Tree of Leaf and Flame Tales from the Mabinogi
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Tree of Leaf and Flame Tales from the Mabinogi by Daniel Morden
Tree of Leaf and Flame is Daniel Morden's unique take on the tales of the Mabinogi. It's the perfect opportunity to hear these strange and fascinating tales retold by a storyteller who earns his living travelling Wales and holding audiences spellbound - just as the professional bards and troubadours did all those years ago. Tir na n-Og Award winner 2013.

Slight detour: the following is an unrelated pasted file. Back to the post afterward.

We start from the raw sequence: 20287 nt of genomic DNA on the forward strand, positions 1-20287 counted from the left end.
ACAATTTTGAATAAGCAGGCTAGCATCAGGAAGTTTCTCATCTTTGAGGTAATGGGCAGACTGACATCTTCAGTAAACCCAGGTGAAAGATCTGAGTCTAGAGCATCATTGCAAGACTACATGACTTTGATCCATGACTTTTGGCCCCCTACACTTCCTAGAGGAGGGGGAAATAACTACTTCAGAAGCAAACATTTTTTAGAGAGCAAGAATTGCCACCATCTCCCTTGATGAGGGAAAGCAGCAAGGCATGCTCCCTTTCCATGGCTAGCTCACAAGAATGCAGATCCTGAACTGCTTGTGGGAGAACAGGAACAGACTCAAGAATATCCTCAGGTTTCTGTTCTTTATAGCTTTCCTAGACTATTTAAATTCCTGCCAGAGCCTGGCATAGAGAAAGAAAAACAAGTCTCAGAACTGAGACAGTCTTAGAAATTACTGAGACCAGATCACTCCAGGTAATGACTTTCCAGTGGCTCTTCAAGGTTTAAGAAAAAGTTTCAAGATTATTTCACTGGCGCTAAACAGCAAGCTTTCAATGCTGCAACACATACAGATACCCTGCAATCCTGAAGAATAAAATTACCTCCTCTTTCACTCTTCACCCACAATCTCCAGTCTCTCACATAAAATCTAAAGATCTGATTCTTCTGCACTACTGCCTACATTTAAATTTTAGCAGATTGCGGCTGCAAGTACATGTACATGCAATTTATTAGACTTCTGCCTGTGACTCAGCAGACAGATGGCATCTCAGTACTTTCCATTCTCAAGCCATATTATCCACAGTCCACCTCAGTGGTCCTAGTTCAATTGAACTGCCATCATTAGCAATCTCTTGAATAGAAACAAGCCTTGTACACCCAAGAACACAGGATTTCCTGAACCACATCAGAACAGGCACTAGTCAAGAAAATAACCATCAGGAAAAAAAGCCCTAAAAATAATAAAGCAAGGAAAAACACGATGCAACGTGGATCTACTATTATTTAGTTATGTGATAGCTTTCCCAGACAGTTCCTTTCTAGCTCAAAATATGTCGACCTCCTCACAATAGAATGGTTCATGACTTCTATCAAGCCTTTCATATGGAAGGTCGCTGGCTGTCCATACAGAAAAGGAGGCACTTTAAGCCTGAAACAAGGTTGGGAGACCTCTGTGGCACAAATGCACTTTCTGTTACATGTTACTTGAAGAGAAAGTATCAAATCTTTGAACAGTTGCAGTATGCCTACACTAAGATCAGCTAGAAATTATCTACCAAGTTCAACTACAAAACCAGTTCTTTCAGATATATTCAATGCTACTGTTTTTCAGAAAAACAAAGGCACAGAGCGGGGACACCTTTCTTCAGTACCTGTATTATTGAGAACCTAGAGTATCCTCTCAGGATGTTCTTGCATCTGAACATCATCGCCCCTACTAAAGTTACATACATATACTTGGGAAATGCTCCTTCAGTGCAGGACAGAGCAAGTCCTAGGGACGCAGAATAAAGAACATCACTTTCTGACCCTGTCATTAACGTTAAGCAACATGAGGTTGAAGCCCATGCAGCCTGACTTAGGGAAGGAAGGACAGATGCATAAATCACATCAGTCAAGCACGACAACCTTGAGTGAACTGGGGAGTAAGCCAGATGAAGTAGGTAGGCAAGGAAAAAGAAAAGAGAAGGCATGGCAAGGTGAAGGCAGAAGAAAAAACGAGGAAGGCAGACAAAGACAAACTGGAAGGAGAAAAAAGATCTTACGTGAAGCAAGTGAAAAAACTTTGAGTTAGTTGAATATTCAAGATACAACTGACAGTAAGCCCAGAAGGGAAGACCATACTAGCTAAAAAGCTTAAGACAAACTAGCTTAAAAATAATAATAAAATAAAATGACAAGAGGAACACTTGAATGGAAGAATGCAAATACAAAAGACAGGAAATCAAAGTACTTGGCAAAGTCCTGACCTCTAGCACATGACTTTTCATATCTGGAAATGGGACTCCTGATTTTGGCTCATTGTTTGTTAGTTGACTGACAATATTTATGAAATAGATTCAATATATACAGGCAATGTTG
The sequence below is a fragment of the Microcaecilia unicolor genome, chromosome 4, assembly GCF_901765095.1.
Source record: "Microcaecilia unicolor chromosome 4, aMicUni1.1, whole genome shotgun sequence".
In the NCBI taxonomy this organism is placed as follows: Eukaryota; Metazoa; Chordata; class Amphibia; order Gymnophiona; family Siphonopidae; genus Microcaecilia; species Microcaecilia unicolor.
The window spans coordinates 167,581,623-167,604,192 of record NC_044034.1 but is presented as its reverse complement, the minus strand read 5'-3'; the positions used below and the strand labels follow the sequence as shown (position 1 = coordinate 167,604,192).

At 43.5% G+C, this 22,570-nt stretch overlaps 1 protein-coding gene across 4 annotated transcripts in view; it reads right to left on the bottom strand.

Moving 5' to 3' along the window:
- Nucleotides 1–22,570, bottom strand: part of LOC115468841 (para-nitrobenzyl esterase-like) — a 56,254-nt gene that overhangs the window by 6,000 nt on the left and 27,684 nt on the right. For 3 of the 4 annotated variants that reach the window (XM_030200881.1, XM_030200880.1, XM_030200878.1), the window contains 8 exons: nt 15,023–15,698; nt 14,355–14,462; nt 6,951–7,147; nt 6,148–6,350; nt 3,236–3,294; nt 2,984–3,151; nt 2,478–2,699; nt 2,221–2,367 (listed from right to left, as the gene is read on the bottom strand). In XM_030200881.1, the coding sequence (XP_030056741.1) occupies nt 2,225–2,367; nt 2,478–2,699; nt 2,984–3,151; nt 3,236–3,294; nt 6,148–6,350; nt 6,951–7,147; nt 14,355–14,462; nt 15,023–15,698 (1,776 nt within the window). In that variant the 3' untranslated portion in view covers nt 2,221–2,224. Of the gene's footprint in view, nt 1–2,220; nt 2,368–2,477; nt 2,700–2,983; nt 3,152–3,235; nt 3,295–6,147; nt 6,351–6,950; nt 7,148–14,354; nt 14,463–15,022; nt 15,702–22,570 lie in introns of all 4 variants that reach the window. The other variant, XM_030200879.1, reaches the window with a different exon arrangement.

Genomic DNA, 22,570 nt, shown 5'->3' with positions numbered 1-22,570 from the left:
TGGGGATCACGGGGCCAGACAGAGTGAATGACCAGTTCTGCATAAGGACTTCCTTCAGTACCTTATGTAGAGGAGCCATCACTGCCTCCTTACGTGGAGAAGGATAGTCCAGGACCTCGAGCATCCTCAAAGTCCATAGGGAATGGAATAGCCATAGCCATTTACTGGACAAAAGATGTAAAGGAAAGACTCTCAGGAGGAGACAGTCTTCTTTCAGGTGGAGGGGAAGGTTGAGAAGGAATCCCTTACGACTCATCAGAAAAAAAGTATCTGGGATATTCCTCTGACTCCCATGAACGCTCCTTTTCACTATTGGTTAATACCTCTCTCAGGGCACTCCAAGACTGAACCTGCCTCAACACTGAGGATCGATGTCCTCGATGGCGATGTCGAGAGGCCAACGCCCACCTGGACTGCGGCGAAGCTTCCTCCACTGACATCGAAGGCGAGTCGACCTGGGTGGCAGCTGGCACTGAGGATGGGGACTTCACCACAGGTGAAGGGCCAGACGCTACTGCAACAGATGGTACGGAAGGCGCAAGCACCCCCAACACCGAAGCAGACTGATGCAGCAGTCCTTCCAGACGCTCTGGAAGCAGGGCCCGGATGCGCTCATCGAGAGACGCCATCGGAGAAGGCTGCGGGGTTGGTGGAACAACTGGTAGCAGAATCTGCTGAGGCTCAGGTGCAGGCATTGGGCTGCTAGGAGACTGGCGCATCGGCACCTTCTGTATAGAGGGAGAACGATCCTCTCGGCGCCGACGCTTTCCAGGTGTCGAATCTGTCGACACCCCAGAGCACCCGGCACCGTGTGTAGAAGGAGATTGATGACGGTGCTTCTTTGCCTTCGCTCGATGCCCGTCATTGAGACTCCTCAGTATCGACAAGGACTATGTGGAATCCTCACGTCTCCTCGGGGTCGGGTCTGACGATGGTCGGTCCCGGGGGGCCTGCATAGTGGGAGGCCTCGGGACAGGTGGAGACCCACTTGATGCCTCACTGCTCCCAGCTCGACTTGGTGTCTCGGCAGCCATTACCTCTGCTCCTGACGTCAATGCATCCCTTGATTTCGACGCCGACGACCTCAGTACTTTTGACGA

A compelling cover and a captivating title will surely draw readers both young and old into the pages of this pocket-sized version of some tales of the Mabinogi, by the gifted storyteller Daniel Morden. His narrative technique is crisp and bardic. His simplicity of language and sentence structures balance the complexity of the stories themselves, which can so often be a hindrance to the understanding of younger readers. The repetition of half-remembered phrases, and the revisiting of traditional storytelling techniques, building to an inevitable crescendo of decisive action is hard to fault. Daniels treatment of some of the more horrific and risqu elements of this weird and sometimes ragged collection of legends is both sensitive and stark. Indeed, the whole essence of the book seems to be one of stark contrasts difficulties in balancing power and love, kingship and domesticity, reality and fantasy, todays world and the past, the half-living and the half-dead. The mirror image of Prince Pwyll as he exchanges his year-life with Arawn, seems to signify the very heart of the collection. Exchanges can be blessings or curses. Also at the heart of this publication are the evocative, and I must admit sometimes disturbing, scraperboard images by the talented Brett Breckon. The design and restrained colour of the tree and its branches on the textured dust jacket is hard to resist, and I particularly like the simple chapter-heading vignettes of the four creatures involved the stag, the starling, the field mouse and the eagle, so evocative of the Four Branches themselves. Bretts interpretation of the text is best when he concentrates on the humanity of the protagonists. Brn, Pwyll and Gwydion convince the eye, which may well be puzzled by the inanimate fountain and golden bowl of Annwns fortress, or the monstrous woman and the magic cauldron to each his own preference. Daniel Mordens voice seems to become that of Gwydion, the magicican storyteller himself. As the collection reaches its dramatic conclusion with the deaths of Lleu, Gronw and Blodeuwedd in the Fourth Branch, so the books title is cunningly revealed. A masterful interpretation in poetic prose. Like the narrator, I wish I could say that this is the end of the story, but our own unfinished stories of lifes pleasures and lifes troubles (even those of a young reader) will, I feel, continue to haunt us in the dual worlds we have encountered in this selection of tales. They have conjured up the world we know and believe in every day Hereford, Gloucester, the Irish Sea, the Tower of London as well as the mystical world of Celtic mythology, caught for Welsh culture and tradition in the tales of the Mabinogion. Together, or individually, we can follow in the footsteps of Pwyll and Pryderi and climb the hill at Arberth, where we too will be blessed or cursed by our choices. Chris S. Stephens It is possible to use this review for promotional purposes, but the following acknowledgment should be included: A review from www.gwales.com, with the permission of the Welsh Books Council. Gellir defnyddior adolygiad hwn at bwrpas hybu, ond gofynnir i chi gynnwys y gydnabyddiaeth ganlynol: Adolygiad oddi ar www.gwales.com, trwy ganiatd Cyngor Llyfrau Cymru. -- Welsh Books Council
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